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U.S. Securities and Exchange Commission


Litigation Release No. 23910 / August 16, 2017

Securities and Exchange Commission v. Edward DiMaria and Matthew Gamsey, No. 15-cv-07035 (S.D.N.Y.)

SEC Obtains Penalties and Bars Against Former Bankrate Executives

The Securities and Exchange Commission announced today that it has obtained final judgments against two former executives of Bankrate Inc.

In September 2015, the SEC charged the two executives, Edward DiMaria and Matthew Gamsey, with fraudulently manipulating the company's financial results to meet analyst expectations. The SEC also alleged that DiMaria sold Bankrate stock at a price that was artificially inflated because of the accounting manipulation. The final judgments, entered on August 16, 2017 by the Honorable Gregory Woods of the U.S. District Court for the Southern District of New York permanently enjoin:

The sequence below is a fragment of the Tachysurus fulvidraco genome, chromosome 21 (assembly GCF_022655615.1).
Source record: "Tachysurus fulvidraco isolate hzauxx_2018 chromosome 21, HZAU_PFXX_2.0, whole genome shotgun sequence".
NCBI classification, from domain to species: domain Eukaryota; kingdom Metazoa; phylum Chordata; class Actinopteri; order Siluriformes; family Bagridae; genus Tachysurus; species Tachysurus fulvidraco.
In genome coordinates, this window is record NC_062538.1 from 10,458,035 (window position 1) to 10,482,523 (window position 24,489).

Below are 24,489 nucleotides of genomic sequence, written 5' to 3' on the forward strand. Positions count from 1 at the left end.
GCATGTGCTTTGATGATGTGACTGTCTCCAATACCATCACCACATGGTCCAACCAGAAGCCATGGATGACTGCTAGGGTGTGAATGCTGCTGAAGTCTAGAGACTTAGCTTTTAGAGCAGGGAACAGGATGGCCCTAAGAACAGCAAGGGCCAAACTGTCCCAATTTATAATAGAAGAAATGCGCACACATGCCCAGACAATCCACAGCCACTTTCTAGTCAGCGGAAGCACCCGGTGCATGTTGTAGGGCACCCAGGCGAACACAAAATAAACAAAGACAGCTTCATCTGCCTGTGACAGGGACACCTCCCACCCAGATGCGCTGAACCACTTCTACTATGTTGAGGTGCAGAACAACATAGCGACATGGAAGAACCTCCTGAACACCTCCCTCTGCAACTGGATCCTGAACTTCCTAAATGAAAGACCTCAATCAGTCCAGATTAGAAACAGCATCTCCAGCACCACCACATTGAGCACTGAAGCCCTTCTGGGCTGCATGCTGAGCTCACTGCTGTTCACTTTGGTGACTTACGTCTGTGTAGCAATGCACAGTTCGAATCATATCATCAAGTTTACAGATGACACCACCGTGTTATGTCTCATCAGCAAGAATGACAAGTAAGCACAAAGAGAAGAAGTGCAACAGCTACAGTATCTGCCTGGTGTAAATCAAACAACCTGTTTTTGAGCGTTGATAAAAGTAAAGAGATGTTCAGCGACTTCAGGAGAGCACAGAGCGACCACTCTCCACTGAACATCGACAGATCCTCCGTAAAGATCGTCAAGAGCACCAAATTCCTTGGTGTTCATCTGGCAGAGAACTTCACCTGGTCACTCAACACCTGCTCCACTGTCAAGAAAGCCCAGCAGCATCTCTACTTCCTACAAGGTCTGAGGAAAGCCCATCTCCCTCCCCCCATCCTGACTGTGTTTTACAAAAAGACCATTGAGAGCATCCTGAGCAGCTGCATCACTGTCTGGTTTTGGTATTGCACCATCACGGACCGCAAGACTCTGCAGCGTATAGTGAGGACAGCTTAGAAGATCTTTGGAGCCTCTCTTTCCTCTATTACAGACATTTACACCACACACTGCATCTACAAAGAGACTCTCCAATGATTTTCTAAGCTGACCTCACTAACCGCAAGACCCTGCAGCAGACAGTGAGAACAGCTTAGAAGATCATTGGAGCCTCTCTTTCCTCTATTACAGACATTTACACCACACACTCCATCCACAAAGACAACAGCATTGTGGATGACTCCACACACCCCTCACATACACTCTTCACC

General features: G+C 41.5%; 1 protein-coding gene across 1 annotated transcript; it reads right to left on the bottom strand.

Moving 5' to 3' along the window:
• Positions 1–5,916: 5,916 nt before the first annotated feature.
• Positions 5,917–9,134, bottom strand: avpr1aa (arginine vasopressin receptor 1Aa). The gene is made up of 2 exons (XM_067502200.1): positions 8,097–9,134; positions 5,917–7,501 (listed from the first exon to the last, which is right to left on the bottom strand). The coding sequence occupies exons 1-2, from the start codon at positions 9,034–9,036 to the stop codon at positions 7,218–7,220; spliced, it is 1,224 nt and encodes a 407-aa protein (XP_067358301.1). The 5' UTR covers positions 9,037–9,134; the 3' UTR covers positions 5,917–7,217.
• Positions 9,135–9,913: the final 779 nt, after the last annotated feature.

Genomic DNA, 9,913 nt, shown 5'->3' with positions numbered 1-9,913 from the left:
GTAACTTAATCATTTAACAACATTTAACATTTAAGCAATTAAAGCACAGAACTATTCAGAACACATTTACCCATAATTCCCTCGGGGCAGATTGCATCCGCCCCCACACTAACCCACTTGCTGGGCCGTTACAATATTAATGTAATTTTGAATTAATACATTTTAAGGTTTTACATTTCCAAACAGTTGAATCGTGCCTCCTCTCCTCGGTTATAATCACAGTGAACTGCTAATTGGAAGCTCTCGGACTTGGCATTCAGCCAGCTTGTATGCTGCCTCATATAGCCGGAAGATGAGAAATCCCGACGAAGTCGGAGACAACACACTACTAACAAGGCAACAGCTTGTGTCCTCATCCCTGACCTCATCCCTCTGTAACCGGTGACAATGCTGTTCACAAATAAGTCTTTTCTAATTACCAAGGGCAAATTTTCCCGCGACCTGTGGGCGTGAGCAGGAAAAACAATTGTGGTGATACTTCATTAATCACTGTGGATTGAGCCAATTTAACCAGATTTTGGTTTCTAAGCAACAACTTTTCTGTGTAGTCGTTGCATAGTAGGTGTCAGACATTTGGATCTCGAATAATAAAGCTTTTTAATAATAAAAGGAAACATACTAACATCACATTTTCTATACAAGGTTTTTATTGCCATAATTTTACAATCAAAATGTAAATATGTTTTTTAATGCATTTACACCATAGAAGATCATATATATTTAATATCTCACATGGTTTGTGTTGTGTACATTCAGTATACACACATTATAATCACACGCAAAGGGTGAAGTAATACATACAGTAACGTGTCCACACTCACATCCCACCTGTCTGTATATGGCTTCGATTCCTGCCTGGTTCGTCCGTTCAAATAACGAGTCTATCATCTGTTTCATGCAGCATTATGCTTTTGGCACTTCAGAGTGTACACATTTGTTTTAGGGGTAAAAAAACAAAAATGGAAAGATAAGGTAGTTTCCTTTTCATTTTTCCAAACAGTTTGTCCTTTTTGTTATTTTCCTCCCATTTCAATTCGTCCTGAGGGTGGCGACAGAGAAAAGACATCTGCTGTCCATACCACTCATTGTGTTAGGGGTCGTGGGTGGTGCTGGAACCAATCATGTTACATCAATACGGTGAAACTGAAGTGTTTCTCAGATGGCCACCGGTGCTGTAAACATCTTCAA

• DiMaria from violating Section 17(a) of the Securities Act of 1933 and Sections 10(b) and 13(b)(5) of the Securities Exchange Act of 1934 and Rules 10b-5 and 13a-14 thereunder;
  • Gamsey from violating Section 17(a)(3) of the Securities Act; and
  • DiMaria and Gamsey from violating Rules 13b2-1 and 13b2-2 of the Exchange Act, and from aiding and abetting violations of Section 13(a) and 13(b)(2) of the Exchange Act and Rules 12b-20, 13a-11, and 13a-13 thereunder.

The judgments also order DiMaria to pay $231,158.56 in civil penalties, disgorgement, and prejudgment interest and Gamsey to pay a civil penalty of $60,000, and bar DiMaria from serving as an officer or director of an SEC-registered company for five years. DiMaria and Gamsey consented to the entry of the judgments without admitting or denying the SEC's allegations.

DiMaria and Gamsey also separately consented to the entry of SEC orders that suspend them from appearing and practicing before the SEC as accountants, which includes not participating in the financial reporting or audits of public companies. The SEC's orders permit DiMaria and Gamsey to apply for reinstatement after five and three years, respectively.

The SEC's investigation was conducted by Jeffrey Lyons, Kimberly Greer, and Donna Walker, and was supervised by Ian Karpel. The SEC's litigation was handled by Nicholas P. Heinke, Stephen C. McKenna, and Danielle R. Voorhees, and was supervised by Gregory A. Kasper.



Modified: 08/16/2017